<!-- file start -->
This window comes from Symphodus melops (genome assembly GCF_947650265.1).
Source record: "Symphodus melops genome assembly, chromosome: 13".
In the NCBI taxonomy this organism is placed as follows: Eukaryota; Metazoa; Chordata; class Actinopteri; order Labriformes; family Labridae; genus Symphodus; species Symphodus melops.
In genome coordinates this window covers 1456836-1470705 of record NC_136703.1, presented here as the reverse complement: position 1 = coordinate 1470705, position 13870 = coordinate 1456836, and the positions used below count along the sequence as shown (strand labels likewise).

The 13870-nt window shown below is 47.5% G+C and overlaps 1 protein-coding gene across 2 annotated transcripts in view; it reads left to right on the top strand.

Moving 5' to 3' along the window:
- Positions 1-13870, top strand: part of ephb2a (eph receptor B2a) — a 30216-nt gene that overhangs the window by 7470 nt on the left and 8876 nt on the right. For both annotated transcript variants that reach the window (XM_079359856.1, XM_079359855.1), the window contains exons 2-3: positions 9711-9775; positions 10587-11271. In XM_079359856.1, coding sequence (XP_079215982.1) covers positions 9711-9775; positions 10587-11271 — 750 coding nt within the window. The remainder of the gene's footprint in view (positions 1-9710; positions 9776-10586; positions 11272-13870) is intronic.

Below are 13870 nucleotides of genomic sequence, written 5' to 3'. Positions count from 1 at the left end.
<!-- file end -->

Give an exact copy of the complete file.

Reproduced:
This window comes from Symphodus melops (genome assembly GCF_947650265.1).
Source record: "Symphodus melops genome assembly, chromosome: 13".
In the NCBI taxonomy this organism is placed as follows: Eukaryota; Metazoa; Chordata; class Actinopteri; order Labriformes; family Labridae; genus Symphodus; species Symphodus melops.
In genome coordinates this window covers 1456836-1470705 of record NC_136703.1, presented here as the reverse complement: position 1 = coordinate 1470705, position 13870 = coordinate 1456836, and the positions used below count along the sequence as shown (strand labels likewise).

The 13870-nt window shown below is 47.5% G+C and overlaps 1 protein-coding gene across 2 annotated transcripts in view; it reads left to right on the top strand.

Moving 5' to 3' along the window:
- Positions 1-13870, top strand: part of ephb2a (eph receptor B2a) — a 30216-nt gene that overhangs the window by 7470 nt on the left and 8876 nt on the right. For both annotated transcript variants that reach the window (XM_079359856.1, XM_079359855.1), the window contains exons 2-3: positions 9711-9775; positions 10587-11271. In XM_079359856.1, coding sequence (XP_079215982.1) covers positions 9711-9775; positions 10587-11271 — 750 coding nt within the window. The remainder of the gene's footprint in view (positions 1-9710; positions 9776-10586; positions 11272-13870) is intronic.

Below are 13870 nucleotides of genomic sequence, written 5' to 3'. Positions count from 1 at the left end.